Elasmobranchii (sharks and rays) > Carcharhiniformes
(Ground sharks) > Carcharhinidae
Etymology: Carcharhinus: Greek, karcharos = sharpen + Greek, rhinos = nose (Ref. 45335); dussumieri: Named for Jean-Jacques Dussumier (1792-1883), a French voyager who collected a large number
of zoological specimens in the Indian Ocean between 1816 and 1840 and the collector of one of the syntypes (=a paralectotype).
Environment / Climate / Range
Marine; reef-associated; depth range ? - 170 m (Ref. 6871). Tropical; 34°N - 25°S
Length at first maturity / Size / Weight / Age
Maturity: Lm ?, range 70 - 75 cm
Max length : 120 cm TL male/unsexed; (Ref. 4883)
Vertebrae: 113 - 129. This small species is distinguished by the following characters: snout relatively long and narrowly rounded to almost pointed; upper anterior teeth are oblique and blade-like, coarsely serrated, with lateral margin deeply notched and with several large and serrated basal cusplets; lower anterior teeth are narrower, slightly oblique, lateral margins notched and usually without large basal serrae, finely serrated; total tooth row counts 27-29/24-30, or 52-59; interdorsal space often without a ridge, 17.9-20.8% TL; first dorsal fin relatively low and not falcate, origin over middle of pectoral-fin inner margin, length 14.3-16.2% TL, 1.4-1.6 times height, inner margin 2.2-2.5 in base; second dorsal fin is much smaller, broadly triangular, height 32-37% of first dorsal-fin height, origin about opposite anal fin origin; anal fin is slightly falcate, height 1.0-1.2 times second dorsal-fin height, base 0.9-1.1 times second dorsal fin base; body colour pale brownish dorsally, whitish ventrally; second dorsal fin with a black blotch on upper third of fin, not extending onto upper surface of body and very well defined from ground colour, while other fins mostly plain; total vertebral counts 123-138; monospondylous precaudal counts 42-48; diplospondylous precaudal counts 20; diplospondylous caudal counts 59-70; precaudal counts 62-68 (Ref. 89954).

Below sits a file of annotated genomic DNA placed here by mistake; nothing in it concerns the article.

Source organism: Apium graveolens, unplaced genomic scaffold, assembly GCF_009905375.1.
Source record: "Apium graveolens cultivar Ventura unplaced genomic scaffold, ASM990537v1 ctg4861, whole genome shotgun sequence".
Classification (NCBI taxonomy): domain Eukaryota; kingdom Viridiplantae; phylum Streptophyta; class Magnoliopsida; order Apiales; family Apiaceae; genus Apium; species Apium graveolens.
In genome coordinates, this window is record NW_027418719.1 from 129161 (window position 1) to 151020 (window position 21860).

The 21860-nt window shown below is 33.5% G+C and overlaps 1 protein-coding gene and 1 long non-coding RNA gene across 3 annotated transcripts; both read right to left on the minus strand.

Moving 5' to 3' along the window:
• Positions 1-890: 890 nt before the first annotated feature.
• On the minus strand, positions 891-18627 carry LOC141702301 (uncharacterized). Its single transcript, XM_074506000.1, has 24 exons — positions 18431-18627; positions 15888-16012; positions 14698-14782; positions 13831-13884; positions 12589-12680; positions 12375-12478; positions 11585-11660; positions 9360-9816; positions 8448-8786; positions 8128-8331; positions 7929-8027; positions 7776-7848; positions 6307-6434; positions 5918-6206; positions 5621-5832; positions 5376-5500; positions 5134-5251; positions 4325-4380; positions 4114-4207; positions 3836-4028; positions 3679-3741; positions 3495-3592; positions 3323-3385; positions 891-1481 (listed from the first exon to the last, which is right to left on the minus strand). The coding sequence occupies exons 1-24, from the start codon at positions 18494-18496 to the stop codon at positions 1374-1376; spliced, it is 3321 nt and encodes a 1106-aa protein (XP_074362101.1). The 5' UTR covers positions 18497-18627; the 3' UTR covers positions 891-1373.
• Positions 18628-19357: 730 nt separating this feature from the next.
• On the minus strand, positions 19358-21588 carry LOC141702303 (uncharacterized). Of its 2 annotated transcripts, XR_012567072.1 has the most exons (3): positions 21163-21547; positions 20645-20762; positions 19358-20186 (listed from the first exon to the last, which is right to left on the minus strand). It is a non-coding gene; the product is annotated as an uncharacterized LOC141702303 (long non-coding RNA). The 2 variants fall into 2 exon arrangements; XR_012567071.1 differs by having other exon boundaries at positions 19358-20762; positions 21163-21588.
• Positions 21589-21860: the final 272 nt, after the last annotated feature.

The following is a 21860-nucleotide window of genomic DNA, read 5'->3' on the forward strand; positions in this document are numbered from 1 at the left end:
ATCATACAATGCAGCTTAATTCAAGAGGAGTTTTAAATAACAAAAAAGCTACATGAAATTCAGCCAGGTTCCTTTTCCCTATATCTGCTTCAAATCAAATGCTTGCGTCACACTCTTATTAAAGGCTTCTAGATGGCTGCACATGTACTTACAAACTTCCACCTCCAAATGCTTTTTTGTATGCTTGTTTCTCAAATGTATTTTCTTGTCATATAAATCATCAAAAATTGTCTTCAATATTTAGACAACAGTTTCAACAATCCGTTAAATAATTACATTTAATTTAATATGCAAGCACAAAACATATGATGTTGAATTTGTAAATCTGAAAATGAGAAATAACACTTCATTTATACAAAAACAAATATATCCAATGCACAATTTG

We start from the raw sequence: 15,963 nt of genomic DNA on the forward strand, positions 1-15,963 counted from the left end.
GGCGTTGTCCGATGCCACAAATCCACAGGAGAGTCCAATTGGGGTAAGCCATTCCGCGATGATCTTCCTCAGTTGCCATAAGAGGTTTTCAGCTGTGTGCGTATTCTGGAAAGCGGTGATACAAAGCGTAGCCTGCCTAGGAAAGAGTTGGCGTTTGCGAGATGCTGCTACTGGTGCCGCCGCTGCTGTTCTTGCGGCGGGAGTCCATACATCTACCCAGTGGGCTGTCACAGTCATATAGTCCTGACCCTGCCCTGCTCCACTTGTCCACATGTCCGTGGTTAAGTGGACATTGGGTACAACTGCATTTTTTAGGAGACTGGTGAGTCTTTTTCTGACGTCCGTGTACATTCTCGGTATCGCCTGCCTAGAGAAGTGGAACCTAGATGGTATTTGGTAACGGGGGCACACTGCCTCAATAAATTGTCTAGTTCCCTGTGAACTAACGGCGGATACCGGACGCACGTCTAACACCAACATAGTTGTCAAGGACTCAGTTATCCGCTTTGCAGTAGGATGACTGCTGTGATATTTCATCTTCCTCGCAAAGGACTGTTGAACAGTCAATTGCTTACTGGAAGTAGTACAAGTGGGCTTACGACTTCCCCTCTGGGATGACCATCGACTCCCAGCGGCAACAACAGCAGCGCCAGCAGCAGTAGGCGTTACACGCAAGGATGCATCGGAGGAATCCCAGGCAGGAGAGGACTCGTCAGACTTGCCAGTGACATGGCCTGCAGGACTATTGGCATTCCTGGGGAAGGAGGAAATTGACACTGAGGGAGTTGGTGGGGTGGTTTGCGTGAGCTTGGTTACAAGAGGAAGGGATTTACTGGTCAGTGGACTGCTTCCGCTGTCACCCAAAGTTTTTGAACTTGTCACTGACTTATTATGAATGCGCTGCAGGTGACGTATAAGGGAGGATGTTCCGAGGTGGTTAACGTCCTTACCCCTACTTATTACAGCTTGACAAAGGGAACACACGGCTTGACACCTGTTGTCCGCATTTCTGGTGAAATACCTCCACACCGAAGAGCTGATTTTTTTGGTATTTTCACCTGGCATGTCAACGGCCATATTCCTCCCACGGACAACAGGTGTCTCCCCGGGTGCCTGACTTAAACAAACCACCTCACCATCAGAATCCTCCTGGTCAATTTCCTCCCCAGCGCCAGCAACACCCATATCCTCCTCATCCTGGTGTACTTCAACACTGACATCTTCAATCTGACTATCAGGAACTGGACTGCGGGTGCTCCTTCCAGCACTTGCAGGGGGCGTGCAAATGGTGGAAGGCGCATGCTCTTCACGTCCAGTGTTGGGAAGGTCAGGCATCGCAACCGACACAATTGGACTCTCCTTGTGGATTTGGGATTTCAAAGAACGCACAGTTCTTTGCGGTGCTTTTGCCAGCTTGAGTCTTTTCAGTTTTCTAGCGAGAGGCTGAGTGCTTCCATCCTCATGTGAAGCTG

Western Indian Ocean: from at least the Persian Gulf to India. Complete distributional range is unknown.
A common but little-known shark found on the continental and insular inshore areas (Ref. 9997). Feeds mainly on fishes but also on cephalopods, and crustaceans (Ref. 6871). Viviparous (Ref. 50449), with a yolk-sac placenta; gives birth to litters of 1-4 (usually 2) pups (Ref.58048). Taken in artisanal and small-scale commercial fisheries and marketed for human consumption (Ref. 244). Fins also utilized (Ref. 6871).
Viviparous, placental (Ref. 50449). With 2 to 4 pups in a litter; 37-38 cm at birth (Ref. 244). Both male and females mature at about 70 cm (Ref. 6871). Distinct pairing with embrace (Ref. 205). No distinct seasonal reproductive cycle apparent, instead continuously breeding with most mature females pregnant or spent at any one time (Ref.58048).
White, W.T., 2012. A redescription of Carcharhinus dussumieri and C. sealei, with resurrection of C. coatesi and C. tjutjot as valid species (Chondrichthyes: Carcharhinidae). Zootaxa 3241:1-34. (Ref. 89954)
IUCN Red List Status (Ref. 96402)
CITES (Ref. 94142)
ReferencesAquacultureAquaculture profileStrainsGeneticsAllele frequenciesHeritabilityDiseasesProcessingMass conversion
Estimates of some properties based on models
Phylogenetic diversity index (Ref. 82805
= 0.5000 [Uniqueness, from 0.5 = low to 2.0 = high].
Bayesian length-weight: a=0.00537 (0.00241 - 0.01199), b=3.09 (2.91 - 3.27), based on LWR estimates for this Genus-body shape (Ref. 93245
Trophic Level (Ref. 69278
): 3.9 ±0.6 se; Based on diet studies.
Resilience (Ref. 69278
): Very Low, minimum population doubling time more than 14 years (Fec=2).
Vulnerability (Ref. 59153
): Moderate to high vulnerability (52 of 100) .